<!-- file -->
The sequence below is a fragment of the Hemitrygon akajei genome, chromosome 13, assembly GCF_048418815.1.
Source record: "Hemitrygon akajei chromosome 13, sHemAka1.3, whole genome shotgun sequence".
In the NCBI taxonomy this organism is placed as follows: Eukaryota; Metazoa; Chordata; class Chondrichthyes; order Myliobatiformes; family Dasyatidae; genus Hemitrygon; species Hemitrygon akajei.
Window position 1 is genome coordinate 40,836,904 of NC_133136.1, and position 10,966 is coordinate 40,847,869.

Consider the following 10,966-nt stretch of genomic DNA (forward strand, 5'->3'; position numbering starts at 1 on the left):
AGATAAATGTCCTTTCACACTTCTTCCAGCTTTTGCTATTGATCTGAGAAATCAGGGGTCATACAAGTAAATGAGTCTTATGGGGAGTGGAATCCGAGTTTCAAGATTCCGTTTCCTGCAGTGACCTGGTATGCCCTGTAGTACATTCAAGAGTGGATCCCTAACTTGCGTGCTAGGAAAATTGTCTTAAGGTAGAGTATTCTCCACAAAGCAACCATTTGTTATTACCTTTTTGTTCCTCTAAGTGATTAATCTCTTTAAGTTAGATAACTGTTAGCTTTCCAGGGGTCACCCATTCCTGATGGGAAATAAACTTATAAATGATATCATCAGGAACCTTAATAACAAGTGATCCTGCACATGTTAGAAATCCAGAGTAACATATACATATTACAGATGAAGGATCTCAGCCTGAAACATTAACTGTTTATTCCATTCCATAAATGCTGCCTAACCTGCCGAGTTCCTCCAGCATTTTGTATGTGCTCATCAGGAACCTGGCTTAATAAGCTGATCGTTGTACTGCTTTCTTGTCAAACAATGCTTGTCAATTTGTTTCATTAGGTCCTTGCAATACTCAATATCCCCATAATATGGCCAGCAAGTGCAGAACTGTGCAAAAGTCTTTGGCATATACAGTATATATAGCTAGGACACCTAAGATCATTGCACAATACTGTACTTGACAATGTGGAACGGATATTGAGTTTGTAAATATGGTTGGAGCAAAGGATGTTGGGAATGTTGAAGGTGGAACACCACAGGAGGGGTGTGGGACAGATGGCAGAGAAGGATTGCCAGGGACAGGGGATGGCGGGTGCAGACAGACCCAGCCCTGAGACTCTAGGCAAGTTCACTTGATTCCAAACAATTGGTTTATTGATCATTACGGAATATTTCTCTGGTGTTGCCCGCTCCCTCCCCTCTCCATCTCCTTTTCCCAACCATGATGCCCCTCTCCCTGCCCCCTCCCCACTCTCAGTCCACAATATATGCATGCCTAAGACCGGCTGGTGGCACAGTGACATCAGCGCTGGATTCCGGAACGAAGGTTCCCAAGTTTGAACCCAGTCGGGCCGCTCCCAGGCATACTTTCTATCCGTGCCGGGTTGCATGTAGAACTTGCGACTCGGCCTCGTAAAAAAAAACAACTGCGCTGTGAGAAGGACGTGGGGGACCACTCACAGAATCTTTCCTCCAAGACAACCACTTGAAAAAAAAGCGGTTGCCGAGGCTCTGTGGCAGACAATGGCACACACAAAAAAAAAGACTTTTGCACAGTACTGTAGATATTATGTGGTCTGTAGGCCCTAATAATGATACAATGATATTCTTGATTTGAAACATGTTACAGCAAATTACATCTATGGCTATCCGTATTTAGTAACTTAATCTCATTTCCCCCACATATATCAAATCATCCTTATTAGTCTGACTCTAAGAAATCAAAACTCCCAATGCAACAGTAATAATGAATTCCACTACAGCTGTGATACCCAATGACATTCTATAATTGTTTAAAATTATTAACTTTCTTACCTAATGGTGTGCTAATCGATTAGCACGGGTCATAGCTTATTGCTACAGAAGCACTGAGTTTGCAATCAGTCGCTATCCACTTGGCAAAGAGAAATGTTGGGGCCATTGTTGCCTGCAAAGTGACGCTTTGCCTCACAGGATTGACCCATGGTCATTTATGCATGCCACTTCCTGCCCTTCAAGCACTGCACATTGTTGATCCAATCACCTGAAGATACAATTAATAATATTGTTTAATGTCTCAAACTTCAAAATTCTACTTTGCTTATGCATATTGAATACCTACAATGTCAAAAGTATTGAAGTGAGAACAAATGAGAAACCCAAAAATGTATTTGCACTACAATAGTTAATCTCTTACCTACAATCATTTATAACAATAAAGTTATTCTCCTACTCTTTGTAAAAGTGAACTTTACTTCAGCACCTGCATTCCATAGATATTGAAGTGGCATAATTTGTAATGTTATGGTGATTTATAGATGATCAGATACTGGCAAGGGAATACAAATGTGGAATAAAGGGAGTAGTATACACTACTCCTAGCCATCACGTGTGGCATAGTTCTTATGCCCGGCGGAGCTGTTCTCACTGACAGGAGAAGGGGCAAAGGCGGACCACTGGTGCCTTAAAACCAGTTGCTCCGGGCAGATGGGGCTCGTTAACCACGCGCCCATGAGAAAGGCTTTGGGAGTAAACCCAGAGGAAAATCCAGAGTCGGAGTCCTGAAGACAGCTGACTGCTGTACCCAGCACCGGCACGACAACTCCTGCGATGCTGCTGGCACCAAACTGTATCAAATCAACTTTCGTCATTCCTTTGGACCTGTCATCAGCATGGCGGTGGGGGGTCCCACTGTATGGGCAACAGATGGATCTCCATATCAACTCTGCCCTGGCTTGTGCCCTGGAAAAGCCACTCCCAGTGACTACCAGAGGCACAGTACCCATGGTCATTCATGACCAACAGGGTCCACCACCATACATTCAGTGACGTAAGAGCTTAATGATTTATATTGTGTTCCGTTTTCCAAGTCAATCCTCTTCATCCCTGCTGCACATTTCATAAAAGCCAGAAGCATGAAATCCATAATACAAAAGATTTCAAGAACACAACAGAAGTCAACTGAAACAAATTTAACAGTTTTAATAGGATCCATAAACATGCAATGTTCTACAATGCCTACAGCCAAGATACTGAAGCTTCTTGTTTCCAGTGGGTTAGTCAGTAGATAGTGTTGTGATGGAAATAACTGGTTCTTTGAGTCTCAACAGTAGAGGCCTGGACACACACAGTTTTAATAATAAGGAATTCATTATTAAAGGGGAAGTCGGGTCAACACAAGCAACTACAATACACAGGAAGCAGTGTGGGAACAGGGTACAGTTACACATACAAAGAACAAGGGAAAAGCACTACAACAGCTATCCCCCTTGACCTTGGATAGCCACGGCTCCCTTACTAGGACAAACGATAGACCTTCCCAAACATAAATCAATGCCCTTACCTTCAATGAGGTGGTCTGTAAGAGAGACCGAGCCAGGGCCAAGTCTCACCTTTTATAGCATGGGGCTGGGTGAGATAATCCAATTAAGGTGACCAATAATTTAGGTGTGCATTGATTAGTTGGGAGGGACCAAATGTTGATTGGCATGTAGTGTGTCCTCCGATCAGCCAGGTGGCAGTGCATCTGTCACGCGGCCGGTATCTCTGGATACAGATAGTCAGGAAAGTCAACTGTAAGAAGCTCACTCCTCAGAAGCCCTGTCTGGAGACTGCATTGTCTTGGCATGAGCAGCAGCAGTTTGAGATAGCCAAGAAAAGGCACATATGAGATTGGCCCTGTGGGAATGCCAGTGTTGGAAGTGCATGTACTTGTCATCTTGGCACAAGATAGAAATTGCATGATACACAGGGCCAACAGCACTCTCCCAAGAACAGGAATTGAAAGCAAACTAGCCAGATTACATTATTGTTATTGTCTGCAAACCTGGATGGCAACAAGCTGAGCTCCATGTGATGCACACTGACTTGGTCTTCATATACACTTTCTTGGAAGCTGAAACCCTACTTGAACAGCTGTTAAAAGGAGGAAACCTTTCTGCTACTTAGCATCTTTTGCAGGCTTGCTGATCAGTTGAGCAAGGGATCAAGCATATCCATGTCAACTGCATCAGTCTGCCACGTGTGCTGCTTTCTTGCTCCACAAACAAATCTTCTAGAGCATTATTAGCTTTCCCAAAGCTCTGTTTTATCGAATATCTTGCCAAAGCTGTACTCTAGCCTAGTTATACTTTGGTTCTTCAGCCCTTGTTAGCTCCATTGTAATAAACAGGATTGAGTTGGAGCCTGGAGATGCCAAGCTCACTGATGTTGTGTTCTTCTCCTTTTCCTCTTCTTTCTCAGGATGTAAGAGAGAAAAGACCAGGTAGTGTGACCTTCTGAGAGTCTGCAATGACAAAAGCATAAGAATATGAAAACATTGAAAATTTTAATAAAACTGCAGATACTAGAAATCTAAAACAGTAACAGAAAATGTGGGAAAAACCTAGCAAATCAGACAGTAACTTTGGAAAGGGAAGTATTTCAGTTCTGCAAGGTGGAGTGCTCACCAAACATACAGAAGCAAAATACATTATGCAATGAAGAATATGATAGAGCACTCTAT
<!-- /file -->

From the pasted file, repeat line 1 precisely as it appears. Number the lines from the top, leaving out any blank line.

The sequence below is a fragment of the Hemitrygon akajei genome, chromosome 13, assembly GCF_048418815.1.